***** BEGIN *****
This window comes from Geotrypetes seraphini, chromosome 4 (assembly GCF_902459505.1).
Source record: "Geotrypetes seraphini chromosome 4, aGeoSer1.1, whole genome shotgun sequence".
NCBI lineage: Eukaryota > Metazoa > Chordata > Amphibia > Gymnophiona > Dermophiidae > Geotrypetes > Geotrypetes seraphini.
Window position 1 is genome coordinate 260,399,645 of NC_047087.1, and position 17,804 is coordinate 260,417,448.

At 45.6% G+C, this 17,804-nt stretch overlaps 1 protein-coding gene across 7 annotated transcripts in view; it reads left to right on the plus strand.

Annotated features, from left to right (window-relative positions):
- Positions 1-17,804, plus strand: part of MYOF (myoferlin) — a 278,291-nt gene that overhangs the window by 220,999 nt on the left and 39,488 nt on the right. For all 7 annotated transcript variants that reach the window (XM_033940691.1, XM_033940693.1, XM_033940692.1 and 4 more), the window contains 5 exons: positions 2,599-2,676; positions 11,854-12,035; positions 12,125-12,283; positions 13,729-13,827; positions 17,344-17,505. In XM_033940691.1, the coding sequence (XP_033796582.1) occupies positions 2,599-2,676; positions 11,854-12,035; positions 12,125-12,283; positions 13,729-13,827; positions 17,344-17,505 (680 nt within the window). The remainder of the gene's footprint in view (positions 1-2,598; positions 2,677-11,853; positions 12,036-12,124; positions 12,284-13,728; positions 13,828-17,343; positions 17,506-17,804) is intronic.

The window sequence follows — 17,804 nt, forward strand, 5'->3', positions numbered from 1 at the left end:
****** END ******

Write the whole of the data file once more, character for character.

This window comes from Geotrypetes seraphini, chromosome 4 (assembly GCF_902459505.1).
Source record: "Geotrypetes seraphini chromosome 4, aGeoSer1.1, whole genome shotgun sequence".
NCBI lineage: Eukaryota > Metazoa > Chordata > Amphibia > Gymnophiona > Dermophiidae > Geotrypetes > Geotrypetes seraphini.
Window position 1 is genome coordinate 260,399,645 of NC_047087.1, and position 17,804 is coordinate 260,417,448.

At 45.6% G+C, this 17,804-nt stretch overlaps 1 protein-coding gene across 7 annotated transcripts in view; it reads left to right on the plus strand.

Annotated features, from left to right (window-relative positions):
- Positions 1-17,804, plus strand: part of MYOF (myoferlin) — a 278,291-nt gene that overhangs the window by 220,999 nt on the left and 39,488 nt on the right. For all 7 annotated transcript variants that reach the window (XM_033940691.1, XM_033940693.1, XM_033940692.1 and 4 more), the window contains 5 exons: positions 2,599-2,676; positions 11,854-12,035; positions 12,125-12,283; positions 13,729-13,827; positions 17,344-17,505. In XM_033940691.1, the coding sequence (XP_033796582.1) occupies positions 2,599-2,676; positions 11,854-12,035; positions 12,125-12,283; positions 13,729-13,827; positions 17,344-17,505 (680 nt within the window). The remainder of the gene's footprint in view (positions 1-2,598; positions 2,677-11,853; positions 12,036-12,124; positions 12,284-13,728; positions 13,828-17,343; positions 17,506-17,804) is intronic.

The window sequence follows — 17,804 nt, forward strand, 5'->3', positions numbered from 1 at the left end: